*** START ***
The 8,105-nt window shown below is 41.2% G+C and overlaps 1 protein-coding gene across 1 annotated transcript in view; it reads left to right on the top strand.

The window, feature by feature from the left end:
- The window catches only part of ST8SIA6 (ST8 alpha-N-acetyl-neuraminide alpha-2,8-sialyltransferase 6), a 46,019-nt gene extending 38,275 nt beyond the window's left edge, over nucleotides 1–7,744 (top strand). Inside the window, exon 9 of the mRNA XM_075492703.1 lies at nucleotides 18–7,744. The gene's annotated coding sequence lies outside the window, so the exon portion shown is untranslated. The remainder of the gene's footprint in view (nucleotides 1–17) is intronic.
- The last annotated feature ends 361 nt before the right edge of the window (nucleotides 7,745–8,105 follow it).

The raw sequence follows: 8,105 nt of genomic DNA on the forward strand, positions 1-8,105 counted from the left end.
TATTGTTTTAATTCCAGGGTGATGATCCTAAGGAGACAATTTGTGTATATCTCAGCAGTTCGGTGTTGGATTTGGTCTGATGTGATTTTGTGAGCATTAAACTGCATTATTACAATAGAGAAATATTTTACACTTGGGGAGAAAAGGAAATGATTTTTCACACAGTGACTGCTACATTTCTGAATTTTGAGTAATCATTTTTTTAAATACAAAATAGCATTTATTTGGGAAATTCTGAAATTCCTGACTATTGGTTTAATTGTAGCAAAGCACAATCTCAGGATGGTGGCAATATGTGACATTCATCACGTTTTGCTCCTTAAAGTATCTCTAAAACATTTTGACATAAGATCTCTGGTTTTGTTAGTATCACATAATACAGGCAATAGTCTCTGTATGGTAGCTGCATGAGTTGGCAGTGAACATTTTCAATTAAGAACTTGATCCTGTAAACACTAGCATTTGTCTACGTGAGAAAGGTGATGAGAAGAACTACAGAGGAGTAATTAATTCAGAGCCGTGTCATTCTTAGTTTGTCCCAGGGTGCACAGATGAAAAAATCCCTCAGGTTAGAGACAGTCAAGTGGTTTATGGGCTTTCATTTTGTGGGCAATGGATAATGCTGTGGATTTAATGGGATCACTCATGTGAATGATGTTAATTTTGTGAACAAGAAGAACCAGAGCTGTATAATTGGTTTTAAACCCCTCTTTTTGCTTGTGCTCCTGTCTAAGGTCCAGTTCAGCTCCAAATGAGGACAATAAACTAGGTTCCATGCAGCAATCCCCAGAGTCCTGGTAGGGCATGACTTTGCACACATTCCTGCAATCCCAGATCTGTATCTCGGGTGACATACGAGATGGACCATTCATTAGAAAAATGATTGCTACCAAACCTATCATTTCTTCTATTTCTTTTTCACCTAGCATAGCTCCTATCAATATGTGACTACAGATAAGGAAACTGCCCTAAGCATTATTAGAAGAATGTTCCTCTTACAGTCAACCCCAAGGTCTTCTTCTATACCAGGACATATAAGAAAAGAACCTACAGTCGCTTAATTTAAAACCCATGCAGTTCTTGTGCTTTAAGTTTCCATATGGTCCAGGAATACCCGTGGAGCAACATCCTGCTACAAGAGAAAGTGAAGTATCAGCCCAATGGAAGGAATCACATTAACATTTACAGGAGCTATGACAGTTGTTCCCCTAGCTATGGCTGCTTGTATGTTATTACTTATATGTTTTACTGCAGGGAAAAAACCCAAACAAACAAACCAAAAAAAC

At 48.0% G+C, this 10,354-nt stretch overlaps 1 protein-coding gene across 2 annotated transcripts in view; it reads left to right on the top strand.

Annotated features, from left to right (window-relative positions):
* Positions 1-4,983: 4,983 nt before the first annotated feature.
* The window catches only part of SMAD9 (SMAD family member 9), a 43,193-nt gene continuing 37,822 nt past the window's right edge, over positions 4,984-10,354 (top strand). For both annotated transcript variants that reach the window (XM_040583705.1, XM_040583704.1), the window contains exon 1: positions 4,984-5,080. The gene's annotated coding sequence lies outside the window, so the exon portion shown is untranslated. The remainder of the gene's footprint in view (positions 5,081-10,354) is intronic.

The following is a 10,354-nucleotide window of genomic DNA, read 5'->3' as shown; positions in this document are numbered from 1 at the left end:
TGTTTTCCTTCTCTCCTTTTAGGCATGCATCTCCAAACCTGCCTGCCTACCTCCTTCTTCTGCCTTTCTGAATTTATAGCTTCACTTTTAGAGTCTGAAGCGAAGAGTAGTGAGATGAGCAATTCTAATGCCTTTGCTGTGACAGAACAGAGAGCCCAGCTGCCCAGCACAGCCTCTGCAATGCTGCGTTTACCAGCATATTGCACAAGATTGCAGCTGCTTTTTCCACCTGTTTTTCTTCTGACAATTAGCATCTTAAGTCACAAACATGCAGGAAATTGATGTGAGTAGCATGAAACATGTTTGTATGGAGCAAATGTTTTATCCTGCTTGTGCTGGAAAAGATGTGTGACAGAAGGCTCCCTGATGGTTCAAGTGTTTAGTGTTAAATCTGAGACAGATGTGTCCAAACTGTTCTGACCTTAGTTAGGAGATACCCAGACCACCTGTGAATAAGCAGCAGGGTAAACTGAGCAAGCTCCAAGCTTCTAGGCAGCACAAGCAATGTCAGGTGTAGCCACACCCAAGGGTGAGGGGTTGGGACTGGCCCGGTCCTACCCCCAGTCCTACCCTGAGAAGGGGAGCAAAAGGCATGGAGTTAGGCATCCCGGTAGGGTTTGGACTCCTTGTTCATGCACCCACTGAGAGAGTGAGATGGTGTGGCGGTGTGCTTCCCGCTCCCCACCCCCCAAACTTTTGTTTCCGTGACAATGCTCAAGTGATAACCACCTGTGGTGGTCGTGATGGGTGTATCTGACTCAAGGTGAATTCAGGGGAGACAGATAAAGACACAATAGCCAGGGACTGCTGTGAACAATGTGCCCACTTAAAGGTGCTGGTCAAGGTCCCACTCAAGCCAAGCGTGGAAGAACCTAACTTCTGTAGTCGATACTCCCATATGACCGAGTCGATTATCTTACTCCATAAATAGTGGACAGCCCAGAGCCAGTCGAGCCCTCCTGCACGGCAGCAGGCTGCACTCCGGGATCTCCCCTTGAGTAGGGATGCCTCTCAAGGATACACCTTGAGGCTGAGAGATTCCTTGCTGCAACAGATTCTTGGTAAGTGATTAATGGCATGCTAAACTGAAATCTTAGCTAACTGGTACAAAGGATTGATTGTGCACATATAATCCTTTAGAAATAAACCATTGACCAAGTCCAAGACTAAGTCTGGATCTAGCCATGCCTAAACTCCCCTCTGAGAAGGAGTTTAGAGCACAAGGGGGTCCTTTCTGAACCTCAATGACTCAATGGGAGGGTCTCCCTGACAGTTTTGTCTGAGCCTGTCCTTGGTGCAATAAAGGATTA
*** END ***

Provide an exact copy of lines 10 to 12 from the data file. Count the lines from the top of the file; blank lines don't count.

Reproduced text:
* The window catches only part of SMAD9 (SMAD family member 9), a 43,193-nt gene continuing 37,822 nt past the window's right edge, over positions 4,984-10,354 (top strand). For both annotated transcript variants that reach the window (XM_040583705.1, XM_040583704.1), the window contains exon 1: positions 4,984-5,080. The gene's annotated coding sequence lies outside the window, so the exon portion shown is untranslated. The remainder of the gene's footprint in view (positions 5,081-10,354) is intronic.

The following is a 10,354-nucleotide window of genomic DNA, read 5'->3' as shown; positions in this document are numbered from 1 at the left end:
TGTTTTCCTTCTCTCCTTTTAGGCATGCATCTCCAAACCTGCCTGCCTACCTCCTTCTTCTGCCTTTCTGAATTTATAGCTTCACTTTTAGAGTCTGAAGCGAAGAGTAGTGAGATGAGCAATTCTAATGCCTTTGCTGTGACAGAACAGAGAGCCCAGCTGCCCAGCACAGCCTCTGCAATGCTGCGTTTACCAGCATATTGCACAAGATTGCAGCTGCTTTTTCCACCTGTTTTTCTTCTGACAATTAGCATCTTAAGTCACAAACATGCAGGAAATTGATGTGAGTAGCATGAAACATGTTTGTATGGAGCAAATGTTTTATCCTGCTTGTGCTGGAAAAGATGTGTGACAGAAGGCTCCCTGATGGTTCAAGTGTTTAGTGTTAAATCTGAGACAGATGTGTCCAAACTGTTCTGACCTTAGTTAGGAGATACCCAGACCACCTGTGAATAAGCAGCAGGGTAAACTGAGCAAGCTCCAAGCTTCTAGGCAGCACAAGCAATGTCAGGTGTAGCCACACCCAAGGGTGAGGGGTTGGGACTGGCCCGGTCCTACCCCCAGTCCTACCCTGAGAAGGGGAGCAAAAGGCATGGAGTTAGGCATCCCGGTAGGGTTTGGACTCCTTGTTCATGCACCCACTGAGAGAGTGAGATGGTGTGGCGGTGTGCTTCCCGCTCCCCACCCCCCAAACTTTTGTTTCCGTGACAATGCTCAAGTGATAACCACCTGTGGTGGTCGTGATGGGTGTATCTGACTCAAGGTGAATTCAGGGGAGACAGATAAAGACACAATAGCCAGGGACTGCTGTGAACAATGTGCCCACTTAAAGGTGCTGGTCAAGGTCCCACTCAAGCCAAGCGTGGAAGAACCTAACTTCTGTAGTCGATACTCCCATATGACCGAGTCGATTATCTTACTCCATAAATAGTGGACAGCCCAGAGCCAGTCGAGCCCTCCTGCACGGCAGCAGGCTGCACTCCGGGATCTCCCCTTGAGTAGGGATGCCTCTCAAGGATACACCTTGAGGCTGAGAGATTCCTTGCTGCAACAGATTCTTGGTAAGTGATTAATGGCATGCTAAACTGAAATCTTAGCTAACTGGTACAAAGGATTGATTGTGCACATATAATCCTTTAGAAATAAACCATTGACCAAGTCCAAGACTAAGTCTGGATCTAGCCATGCCTAAACTCCCCTCTGAGAAGGAGTTTAGAGCACAAGGGGGTCCTTTCTGAACCTCAATGACTCAATGGGAGGGTCTCCCTGACAGTTTTGTCTGAGCCTGTCCTTGGTGCAATAAAGGATTA